No celebration of the creation would be complete without paying homage to the glory of green. Large swathes of the landmass of the Earth appear green because of its vegetation cover. The colour green has come to symbolise nature and the natural in human culture. There is plenty of anecdotal, and some scientific, evidence that spending time with, or even having regular sight of, plants or woodland environments can relieve stress. Green is good.
There remains some mystery nonetheless about why plants are green. Yes it is because plant tissue is full of the green pigment chlorophyll. The presence of chlorophyll is vital for photosynthesis which is the process whereby plants absorb energy from sunlight. Chlorophyll absorbs light in the red and blue sections of the spectrum but it reflects green; making plants appear green to the human eye.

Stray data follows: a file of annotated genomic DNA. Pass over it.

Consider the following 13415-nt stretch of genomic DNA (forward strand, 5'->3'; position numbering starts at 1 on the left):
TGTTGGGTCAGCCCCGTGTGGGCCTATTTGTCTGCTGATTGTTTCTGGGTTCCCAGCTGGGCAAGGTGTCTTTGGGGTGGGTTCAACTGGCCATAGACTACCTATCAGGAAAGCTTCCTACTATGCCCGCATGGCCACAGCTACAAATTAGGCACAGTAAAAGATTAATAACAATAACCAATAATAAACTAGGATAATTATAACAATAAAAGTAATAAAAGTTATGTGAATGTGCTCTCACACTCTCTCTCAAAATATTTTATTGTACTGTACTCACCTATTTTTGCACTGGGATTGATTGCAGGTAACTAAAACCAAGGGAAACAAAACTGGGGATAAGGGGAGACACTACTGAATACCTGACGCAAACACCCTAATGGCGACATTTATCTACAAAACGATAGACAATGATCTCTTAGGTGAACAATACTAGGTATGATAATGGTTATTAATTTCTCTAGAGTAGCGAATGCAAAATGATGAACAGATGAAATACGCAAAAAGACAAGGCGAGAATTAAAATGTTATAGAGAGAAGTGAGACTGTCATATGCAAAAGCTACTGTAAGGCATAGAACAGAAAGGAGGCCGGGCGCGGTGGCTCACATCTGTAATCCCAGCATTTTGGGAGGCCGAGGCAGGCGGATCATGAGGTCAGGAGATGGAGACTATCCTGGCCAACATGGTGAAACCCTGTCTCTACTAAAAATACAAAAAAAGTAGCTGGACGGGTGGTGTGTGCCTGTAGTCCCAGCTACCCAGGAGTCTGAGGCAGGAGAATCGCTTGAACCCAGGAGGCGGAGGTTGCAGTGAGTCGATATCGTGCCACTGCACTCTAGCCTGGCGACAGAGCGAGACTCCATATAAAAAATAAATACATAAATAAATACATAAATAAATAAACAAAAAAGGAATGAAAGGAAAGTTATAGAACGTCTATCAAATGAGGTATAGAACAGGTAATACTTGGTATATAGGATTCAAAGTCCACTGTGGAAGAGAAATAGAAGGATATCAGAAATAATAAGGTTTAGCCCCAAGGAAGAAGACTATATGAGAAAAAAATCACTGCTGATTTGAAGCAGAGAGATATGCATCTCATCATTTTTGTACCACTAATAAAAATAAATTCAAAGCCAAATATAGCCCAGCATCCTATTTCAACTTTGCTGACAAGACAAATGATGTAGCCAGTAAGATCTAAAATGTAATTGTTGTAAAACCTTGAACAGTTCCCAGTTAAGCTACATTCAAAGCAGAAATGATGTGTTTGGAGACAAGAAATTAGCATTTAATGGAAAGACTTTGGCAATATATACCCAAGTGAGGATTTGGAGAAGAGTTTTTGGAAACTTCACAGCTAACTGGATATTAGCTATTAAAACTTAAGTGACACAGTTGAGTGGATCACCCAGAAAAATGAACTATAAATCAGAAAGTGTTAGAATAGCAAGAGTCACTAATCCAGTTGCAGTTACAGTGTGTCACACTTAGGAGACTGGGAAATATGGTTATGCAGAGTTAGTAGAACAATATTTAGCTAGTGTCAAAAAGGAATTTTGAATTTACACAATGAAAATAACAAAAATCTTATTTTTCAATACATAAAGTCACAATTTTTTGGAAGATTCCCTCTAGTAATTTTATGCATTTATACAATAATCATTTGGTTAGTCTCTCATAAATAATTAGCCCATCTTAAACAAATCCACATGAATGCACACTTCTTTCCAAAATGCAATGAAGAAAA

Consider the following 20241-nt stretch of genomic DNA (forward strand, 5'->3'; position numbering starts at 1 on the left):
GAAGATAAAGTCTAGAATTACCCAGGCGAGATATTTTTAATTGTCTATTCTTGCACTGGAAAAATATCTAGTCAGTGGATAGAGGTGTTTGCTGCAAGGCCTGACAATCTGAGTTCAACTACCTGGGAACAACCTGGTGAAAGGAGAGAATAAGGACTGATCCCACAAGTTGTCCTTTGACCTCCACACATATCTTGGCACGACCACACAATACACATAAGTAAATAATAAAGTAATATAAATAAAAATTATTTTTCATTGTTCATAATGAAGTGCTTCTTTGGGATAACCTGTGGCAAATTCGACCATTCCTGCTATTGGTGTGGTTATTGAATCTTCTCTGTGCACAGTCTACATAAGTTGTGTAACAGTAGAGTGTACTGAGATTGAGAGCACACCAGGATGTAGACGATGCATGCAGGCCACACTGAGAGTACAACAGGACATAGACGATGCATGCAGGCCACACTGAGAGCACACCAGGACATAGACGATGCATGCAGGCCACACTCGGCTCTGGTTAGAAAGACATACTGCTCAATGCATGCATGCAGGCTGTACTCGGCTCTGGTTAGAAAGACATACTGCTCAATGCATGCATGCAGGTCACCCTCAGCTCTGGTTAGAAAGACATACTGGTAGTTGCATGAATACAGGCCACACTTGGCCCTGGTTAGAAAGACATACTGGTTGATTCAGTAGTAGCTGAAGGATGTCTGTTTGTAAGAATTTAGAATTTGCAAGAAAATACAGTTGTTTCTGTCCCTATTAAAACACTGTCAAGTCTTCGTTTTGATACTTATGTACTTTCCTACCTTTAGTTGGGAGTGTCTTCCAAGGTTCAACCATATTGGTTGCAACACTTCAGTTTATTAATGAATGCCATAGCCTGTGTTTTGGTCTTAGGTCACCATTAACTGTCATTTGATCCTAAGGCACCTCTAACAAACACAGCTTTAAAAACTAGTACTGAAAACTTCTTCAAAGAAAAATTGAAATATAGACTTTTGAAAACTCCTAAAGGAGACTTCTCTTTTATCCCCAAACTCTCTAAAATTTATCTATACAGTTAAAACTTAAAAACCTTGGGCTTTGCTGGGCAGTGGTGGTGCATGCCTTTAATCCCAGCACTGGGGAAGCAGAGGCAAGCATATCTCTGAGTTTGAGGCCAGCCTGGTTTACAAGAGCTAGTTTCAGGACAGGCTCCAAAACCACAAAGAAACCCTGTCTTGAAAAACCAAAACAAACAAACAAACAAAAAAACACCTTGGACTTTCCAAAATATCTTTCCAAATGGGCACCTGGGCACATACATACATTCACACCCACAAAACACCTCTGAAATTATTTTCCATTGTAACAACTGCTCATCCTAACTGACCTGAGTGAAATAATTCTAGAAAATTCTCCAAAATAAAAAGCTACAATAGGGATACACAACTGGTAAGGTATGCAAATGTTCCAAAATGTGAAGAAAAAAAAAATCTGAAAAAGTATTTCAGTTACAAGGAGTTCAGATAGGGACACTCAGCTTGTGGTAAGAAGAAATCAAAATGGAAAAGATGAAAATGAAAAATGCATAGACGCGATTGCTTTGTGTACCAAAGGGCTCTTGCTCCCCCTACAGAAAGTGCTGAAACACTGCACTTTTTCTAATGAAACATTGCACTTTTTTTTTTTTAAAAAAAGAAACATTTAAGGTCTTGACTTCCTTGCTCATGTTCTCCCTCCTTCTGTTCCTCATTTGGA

The question which I understand has yet to be answered fully to the satisfaction of all scientists is why plants evolved with chlorophyll predominant, since it does not absorb a significant section of the light spectrum, namely the green. Why would plants not maximise absorption of the full range of light from which to convert to energy? There are several theories still under discussion.
If another pigment which absorbed the full light spectrum had evolved in plants all that is now green would appear black to the human eye. Who knows what that would have done to the evolution of vision in humans and other creatures.
Mystery or not, green is worth celebrating: a gift in creation which calms the human spirit.
“Our response to the world is essentially one of wonder, of confronting the mysterious with a sense, not of being small, or insignificant, but of being part of a rich and complex narrative.” John Burnside, poet (1955 – )